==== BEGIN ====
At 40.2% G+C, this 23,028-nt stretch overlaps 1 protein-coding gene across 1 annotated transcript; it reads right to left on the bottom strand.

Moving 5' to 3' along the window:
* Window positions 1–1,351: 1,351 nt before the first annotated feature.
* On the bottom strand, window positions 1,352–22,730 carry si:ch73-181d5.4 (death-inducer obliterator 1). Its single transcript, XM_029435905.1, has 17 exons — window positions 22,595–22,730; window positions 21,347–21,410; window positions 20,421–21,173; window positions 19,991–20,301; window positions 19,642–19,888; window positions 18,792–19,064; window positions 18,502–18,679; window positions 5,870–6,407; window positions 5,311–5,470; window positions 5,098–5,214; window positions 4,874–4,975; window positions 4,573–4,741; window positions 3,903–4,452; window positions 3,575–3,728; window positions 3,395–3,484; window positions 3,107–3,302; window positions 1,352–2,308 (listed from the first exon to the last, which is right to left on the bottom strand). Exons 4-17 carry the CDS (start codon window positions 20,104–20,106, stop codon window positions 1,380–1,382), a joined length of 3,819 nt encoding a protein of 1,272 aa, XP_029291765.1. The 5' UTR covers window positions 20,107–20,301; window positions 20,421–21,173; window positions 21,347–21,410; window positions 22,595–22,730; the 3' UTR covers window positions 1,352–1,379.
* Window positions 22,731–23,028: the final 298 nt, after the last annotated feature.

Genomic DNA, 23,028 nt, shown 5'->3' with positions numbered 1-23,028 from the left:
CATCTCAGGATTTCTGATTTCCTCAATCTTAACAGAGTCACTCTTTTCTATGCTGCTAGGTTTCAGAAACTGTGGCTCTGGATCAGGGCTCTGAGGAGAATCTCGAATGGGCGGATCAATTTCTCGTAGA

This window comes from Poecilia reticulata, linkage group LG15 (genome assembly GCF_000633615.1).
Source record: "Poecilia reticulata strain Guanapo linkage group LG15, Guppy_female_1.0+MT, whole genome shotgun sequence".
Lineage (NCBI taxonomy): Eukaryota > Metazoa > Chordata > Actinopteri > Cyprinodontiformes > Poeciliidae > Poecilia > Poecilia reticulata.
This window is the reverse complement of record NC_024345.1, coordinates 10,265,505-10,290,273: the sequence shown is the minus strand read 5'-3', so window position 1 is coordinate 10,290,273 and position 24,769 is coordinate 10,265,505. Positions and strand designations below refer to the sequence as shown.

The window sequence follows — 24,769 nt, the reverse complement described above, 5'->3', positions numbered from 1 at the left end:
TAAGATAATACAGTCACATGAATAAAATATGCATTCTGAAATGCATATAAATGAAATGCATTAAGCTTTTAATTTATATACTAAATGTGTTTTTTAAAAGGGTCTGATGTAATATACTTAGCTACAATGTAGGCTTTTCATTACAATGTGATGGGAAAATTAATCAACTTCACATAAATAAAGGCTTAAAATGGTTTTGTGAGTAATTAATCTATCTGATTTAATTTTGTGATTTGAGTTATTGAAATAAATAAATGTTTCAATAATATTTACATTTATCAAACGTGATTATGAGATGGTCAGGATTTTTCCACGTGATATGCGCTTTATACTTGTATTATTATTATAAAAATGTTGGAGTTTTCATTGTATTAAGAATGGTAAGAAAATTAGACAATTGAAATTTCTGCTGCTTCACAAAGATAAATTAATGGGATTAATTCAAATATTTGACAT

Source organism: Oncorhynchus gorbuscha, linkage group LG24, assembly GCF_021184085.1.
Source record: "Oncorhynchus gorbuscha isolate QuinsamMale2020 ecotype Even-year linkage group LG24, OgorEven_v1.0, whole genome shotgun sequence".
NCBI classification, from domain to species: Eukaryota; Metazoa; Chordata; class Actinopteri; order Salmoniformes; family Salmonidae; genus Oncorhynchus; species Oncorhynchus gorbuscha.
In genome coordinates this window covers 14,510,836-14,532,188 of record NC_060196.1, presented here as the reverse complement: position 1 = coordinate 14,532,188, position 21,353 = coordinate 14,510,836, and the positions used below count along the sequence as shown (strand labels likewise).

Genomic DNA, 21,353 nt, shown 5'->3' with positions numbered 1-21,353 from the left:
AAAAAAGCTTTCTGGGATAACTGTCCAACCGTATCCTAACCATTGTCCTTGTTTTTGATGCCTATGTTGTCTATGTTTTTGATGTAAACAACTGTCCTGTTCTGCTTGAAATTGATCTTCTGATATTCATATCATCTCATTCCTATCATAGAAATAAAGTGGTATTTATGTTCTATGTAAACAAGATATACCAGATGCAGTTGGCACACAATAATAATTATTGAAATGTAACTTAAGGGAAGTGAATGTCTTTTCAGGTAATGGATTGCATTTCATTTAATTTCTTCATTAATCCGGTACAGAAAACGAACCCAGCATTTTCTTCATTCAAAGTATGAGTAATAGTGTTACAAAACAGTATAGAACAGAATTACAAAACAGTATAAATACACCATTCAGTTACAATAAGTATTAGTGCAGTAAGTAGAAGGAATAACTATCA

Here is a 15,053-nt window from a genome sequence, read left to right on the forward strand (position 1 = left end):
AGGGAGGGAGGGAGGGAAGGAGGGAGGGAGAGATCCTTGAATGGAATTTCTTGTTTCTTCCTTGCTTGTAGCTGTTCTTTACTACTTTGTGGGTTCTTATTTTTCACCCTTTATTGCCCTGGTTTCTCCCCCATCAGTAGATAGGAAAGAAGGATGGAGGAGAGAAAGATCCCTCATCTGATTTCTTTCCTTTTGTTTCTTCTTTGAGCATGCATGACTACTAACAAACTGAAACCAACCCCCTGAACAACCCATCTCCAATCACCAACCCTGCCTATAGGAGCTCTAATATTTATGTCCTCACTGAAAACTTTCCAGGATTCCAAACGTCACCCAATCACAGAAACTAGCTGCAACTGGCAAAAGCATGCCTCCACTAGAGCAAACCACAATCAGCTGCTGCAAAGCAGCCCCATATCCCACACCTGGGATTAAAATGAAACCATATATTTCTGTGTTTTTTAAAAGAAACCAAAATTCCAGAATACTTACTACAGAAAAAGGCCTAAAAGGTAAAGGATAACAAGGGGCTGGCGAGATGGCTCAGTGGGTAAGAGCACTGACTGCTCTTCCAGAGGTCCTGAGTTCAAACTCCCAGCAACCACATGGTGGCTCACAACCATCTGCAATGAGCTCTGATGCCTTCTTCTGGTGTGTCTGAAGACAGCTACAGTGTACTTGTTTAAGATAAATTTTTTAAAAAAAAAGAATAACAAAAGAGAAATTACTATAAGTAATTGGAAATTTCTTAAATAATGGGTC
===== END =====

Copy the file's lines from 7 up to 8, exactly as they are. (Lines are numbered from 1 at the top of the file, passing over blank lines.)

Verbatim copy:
CATCTCAGGATTTCTGATTTCCTCAATCTTAACAGAGTCACTCTTTTCTATGCTGCTAGGTTTCAGAAACTGTGGCTCTGGATCAGGGCTCTGAGGAGAATCTCGAATGGGCGGATCAATTTCTCGTAGA

This window comes from Poecilia reticulata, linkage group LG15 (genome assembly GCF_000633615.1).